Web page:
Metro Launching Sleep Study

Examining fatigue among employees

Friday, Dec 7, 2012  |  Updated 5:55 PM EDT
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Metro is trying to combat worker fatigue after a 2011 study found that Metro employees, in what they call safety-critical jobs, worked longer hours than allowed and there were no limits on the number of days they could work in a row.

Megan McGrath

Metro is trying to combat worker fatigue after a 2011 study found that Metro employees, in what they call safety-critical jobs, worked longer hours than allowed and there were no limits on the number of days they could work in a row.

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Metro will start monitoring some of its employees next year in hopes of learning how their sleep habits affect their jobs.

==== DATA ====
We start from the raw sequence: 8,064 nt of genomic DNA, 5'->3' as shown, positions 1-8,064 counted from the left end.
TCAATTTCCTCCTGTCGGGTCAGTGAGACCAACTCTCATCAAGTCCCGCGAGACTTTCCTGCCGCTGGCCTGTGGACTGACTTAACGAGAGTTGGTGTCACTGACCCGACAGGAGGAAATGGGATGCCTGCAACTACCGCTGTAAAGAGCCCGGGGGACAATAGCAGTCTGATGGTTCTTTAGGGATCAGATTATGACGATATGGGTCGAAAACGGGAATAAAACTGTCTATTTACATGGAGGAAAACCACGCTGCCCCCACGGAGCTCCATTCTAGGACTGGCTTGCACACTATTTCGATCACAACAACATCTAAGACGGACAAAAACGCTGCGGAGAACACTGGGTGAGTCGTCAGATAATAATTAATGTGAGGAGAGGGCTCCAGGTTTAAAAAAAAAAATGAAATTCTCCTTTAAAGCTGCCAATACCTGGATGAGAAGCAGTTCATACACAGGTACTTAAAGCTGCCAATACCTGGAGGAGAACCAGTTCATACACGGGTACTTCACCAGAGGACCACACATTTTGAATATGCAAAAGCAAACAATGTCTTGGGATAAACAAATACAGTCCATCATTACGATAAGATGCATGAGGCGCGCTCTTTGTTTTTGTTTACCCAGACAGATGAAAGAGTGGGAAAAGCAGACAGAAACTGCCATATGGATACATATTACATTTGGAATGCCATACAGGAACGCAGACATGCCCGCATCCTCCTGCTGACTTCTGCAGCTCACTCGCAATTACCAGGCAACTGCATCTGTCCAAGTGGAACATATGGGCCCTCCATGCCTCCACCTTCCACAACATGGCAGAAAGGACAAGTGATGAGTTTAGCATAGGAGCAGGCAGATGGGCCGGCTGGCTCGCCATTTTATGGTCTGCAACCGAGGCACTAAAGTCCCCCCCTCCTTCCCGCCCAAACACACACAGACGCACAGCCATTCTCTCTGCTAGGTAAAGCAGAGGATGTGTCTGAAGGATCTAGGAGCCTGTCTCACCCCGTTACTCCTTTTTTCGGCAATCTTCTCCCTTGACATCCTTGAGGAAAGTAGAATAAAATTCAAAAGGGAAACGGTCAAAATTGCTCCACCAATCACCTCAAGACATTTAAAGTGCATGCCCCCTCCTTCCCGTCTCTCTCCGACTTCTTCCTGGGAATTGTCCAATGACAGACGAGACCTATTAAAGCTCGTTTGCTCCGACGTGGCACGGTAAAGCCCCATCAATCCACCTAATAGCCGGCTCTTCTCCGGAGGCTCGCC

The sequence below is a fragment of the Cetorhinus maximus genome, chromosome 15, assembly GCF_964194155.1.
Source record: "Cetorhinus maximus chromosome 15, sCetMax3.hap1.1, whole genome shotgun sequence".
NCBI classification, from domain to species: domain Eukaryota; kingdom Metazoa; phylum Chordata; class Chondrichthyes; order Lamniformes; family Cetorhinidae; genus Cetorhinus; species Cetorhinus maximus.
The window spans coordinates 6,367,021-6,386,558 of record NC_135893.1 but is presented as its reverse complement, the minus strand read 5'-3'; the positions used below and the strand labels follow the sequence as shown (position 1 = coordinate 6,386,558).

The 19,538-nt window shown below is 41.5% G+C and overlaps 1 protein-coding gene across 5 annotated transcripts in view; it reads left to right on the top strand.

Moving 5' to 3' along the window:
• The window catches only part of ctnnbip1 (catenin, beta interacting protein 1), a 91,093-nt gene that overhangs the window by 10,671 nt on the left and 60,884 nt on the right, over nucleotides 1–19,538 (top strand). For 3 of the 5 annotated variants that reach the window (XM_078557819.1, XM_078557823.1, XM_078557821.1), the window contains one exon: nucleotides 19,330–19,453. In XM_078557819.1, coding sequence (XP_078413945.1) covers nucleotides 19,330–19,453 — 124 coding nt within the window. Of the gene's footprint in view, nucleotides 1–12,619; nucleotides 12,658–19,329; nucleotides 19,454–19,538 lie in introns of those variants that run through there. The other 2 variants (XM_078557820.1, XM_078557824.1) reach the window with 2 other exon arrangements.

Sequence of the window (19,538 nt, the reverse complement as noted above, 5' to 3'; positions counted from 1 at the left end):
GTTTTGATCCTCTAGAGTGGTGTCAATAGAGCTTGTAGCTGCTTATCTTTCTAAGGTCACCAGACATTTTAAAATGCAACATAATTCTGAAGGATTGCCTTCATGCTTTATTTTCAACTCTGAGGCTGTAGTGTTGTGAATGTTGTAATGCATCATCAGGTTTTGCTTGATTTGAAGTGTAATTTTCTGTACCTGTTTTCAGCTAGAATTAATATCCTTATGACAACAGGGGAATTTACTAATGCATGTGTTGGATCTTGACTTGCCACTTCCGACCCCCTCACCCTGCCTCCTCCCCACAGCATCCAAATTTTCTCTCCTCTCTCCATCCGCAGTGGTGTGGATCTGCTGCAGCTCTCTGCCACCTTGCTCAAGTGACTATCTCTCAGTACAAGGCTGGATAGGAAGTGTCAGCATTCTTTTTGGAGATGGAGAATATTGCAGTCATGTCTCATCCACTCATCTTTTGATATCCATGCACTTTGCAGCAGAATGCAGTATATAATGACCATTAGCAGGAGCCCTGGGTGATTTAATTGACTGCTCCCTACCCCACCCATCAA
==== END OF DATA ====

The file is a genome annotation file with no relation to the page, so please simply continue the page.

The Washington Post reports that employees who operate and maintain buses and trains will log their activities and wear motion-detecting devices, similar to a wristwatch, that measure how much they sleep as a part of the study.

Metro is trying to combat worker fatigue after a 2011 study found that Metro employees, in what they call safety-critical jobs, worked longer hours than allowed and there were no limits on the number of days they could work in a row.

But, according to the Post, the firm that worked with Metro on the original study found that the failure to get enough sleep and an employee’s schedule had an even bigger impact on fatigue. That has Metro considering rotating shifts, especially so late-night workers can work an occasional day shift.

Metro is asking for $5.5 million for fiscal year 2014 to fund the fatigue study and whatever recommendations come from it.
 

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